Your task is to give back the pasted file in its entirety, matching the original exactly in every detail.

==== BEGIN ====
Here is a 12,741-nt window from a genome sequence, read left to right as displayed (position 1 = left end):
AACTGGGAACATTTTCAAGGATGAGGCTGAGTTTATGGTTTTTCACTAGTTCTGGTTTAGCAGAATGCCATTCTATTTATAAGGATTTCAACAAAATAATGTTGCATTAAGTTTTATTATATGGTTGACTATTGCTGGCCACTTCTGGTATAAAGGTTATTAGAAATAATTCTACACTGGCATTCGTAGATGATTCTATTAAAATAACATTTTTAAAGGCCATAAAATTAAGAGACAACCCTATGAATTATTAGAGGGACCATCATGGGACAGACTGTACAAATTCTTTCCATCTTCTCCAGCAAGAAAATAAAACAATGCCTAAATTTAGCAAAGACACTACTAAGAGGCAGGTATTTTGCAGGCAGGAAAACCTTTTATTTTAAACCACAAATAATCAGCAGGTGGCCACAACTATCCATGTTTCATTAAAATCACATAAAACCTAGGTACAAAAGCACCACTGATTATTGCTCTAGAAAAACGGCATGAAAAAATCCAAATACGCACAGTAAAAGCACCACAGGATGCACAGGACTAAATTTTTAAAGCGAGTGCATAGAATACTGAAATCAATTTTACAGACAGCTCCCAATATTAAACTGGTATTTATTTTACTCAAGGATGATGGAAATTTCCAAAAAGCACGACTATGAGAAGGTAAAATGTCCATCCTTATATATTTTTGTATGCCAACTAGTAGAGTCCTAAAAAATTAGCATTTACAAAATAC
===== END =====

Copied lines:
Here is a 12,741-nt window from a genome sequence, read left to right as displayed (position 1 = left end):
AACTGGGAACATTTTCAAGGATGAGGCTGAGTTTATGGTTTTTCACTAGTTCTGGTTTAGCAGAATGCCATTCTATTTATAAGGATTTCAACAAAATAATGTTGCATTAAGTTTTATTATATGGTTGACTATTGCTGGCCACTTCTGGTATAAAGGTTATTAGAAATAATTCTACACTGGCATTCGTAGATGATTCTATTAAAATAACATTTTTAAAGGCCATAAAATTAAGAGACAACCCTATGAATTATTAGAGGGACCATCATGGGACAGACTGTACAAATTCTTTCCATCTTCTCCAGCAAGAAAATAAAACAATGCCTAAATTTAGCAAAGACACTACTAAGAGGCAGGTATTTTGCAGGCAGGAAAACCTTTTATTTTAAACCACAAATAATCAGCAGGTGGCCACAACTATCCATGTTTCATTAAAATCACATAAAACCTAGGTACAAAAGCACCACTGATTATTGCTCTAGAAAAACGGCATGAAAAAATCCAAATACGCACAGTAAAAGCACCACAGGATGCACAGGACTAAATTTTTAAAGCGAGTGCATAGAATACTGAAATCAATTTTACAGACAGCTCCCAATATTAAACTGGTATTTATTTTACTCAAGGATGATGGAAATTTCCAAAAAGCACGACTATGAGAAGGTAAAATGTCCATCCTTATATATTTTTGTATGCCAACTAGTAGAGTCCTAAAAAATTAGCATTTACAAAATAC